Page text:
The term “Athlete’s Heart” is used to describe the changes that occur in the heart in order to adapt to the increased demands of training. This process of adaptation is a gradual and continuous one, occurring over months to years. There is an increase in the size of the heart and the thickness of its walls. You could think of Athlete’s Heart as a normal heart but bigger.
The extent and rate at which the changes take place are proportional to the amount and type of exercise performed by the athlete. Weightlifters develop more thickening of the heart muscles whereas marathon runners increase the volume of the heart without much increase in the thickness of the muscles. Endurance cyclists and swimmers are similar to marathon runners. Their exercise is ‘aerobic’, meaning that the energy for their exercise is obtained from oxidation of carbohydrates, fats or proteins, in the presence of enough oxygen supply. In order to get enough oxygen, the amount of blood being pumped out with each heartbeat is increased so that more oxygen can be supplied to exercising muscles.
Thus the volume of the heart increases much more than its thickness. In contrast, weightlifters work against increasing resistance as they lift heavier weights. They do not need to increase the volume of blood with each heartbeat but they need to work against higher resistance. Therefore, the thickness of the heart muscle expands to meet the increased stress. Elite athletes also have lower heart rates than normal people who do not exercise, in the region of 35 to 50 beats a minute. They may also have changes on their electrocardiograms (ECG), which could be confused with the presence of heart disease. The types of heart disease that are often confused with “Athlete’s Heart” include cardiomyopathy, Sick Sinus Syndrome and heart block. Further investigations such as echocardiograms, Holter ECG, and cardiac MRI may be required to distinguish between these conditions.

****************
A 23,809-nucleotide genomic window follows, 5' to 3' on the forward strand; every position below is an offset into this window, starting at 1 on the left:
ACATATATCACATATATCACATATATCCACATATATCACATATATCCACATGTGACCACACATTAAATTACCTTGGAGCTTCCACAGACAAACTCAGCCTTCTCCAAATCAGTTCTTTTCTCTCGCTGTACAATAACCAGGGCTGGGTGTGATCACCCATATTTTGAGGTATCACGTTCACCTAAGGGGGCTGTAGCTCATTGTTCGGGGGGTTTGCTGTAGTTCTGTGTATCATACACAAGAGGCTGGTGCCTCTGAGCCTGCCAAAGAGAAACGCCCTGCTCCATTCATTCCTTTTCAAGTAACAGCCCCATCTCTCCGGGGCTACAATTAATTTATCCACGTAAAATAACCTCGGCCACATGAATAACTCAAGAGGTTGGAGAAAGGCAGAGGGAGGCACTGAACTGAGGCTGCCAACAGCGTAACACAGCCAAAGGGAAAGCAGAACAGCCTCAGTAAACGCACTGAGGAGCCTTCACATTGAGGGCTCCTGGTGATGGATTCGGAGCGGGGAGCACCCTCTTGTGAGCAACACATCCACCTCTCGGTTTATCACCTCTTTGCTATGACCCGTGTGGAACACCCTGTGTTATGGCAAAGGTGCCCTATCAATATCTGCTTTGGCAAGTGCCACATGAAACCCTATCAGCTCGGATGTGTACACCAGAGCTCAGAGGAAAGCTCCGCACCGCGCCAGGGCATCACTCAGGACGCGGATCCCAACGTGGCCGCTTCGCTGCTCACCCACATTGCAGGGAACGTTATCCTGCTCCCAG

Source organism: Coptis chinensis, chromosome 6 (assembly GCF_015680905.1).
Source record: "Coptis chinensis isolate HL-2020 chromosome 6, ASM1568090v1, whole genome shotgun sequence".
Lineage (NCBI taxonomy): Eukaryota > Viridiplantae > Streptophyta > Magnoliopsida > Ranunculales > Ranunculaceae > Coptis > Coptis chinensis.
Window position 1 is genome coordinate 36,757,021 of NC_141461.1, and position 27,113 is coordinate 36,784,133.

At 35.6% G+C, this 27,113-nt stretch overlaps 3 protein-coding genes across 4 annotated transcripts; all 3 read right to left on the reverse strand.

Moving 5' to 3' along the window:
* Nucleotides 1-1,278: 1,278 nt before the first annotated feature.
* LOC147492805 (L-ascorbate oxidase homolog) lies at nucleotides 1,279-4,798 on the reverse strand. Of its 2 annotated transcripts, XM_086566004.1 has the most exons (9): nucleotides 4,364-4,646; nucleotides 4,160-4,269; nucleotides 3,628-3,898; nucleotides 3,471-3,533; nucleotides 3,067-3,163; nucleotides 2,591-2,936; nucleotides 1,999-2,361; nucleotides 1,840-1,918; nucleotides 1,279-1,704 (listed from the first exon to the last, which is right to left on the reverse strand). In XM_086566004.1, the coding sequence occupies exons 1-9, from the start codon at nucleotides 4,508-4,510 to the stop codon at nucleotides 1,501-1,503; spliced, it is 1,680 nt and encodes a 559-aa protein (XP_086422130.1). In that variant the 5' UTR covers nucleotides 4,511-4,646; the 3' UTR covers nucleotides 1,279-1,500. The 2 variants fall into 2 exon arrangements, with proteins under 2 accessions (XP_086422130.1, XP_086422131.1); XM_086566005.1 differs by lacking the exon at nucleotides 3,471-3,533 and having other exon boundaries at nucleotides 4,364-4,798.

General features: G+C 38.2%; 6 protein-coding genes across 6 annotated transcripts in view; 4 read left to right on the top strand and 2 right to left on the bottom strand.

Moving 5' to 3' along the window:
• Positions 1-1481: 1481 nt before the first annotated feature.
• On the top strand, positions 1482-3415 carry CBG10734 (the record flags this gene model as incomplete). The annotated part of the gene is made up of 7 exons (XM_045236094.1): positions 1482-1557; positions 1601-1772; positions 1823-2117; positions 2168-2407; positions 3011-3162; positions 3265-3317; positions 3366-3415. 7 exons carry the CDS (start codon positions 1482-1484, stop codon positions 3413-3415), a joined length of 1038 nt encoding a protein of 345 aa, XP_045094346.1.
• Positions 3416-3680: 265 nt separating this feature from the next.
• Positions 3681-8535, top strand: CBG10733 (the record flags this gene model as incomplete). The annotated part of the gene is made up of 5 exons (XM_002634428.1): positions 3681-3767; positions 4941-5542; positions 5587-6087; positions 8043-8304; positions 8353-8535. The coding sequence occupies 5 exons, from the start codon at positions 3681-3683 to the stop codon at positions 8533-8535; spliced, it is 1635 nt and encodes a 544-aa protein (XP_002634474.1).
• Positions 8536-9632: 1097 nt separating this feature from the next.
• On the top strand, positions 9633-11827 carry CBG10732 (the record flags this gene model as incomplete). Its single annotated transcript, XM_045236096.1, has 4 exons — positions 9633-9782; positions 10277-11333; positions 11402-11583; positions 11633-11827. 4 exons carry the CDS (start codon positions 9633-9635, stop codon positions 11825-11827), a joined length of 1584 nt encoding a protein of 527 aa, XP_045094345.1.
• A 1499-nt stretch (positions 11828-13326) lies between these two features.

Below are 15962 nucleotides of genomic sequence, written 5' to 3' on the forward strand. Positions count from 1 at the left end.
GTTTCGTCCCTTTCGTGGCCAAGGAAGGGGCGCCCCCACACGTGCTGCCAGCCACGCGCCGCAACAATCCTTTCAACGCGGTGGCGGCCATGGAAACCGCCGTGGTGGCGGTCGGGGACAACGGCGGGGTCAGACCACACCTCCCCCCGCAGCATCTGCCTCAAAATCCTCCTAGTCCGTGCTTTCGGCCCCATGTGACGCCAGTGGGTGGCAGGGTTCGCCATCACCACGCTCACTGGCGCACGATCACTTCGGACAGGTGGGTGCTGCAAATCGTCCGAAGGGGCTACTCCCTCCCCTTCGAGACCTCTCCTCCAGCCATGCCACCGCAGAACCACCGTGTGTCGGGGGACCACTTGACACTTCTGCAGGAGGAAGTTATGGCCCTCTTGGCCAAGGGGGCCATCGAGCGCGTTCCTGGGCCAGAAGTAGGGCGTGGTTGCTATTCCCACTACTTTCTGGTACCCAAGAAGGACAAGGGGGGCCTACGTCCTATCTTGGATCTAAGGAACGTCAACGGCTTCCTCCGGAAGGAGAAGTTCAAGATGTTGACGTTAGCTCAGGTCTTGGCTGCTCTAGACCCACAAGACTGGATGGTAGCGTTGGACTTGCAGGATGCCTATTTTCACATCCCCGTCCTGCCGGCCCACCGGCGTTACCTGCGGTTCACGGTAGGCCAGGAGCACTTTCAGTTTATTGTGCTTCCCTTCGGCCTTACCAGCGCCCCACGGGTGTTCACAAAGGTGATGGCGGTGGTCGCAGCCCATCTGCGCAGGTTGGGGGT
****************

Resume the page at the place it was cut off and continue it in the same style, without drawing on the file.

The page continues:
Dangers of overtraining Athlete’s Heart is not associated with any symptom. In fact, an athlete is at the peak of physical health due to training. If an athlete has symptoms such as chest pain, breathlessness, palpitations or blackouts, it usually indicates the presence of heart disease and not Athlete’s Heart. Therefore, he or she should consult a specialist to exclude the presence of heart disease.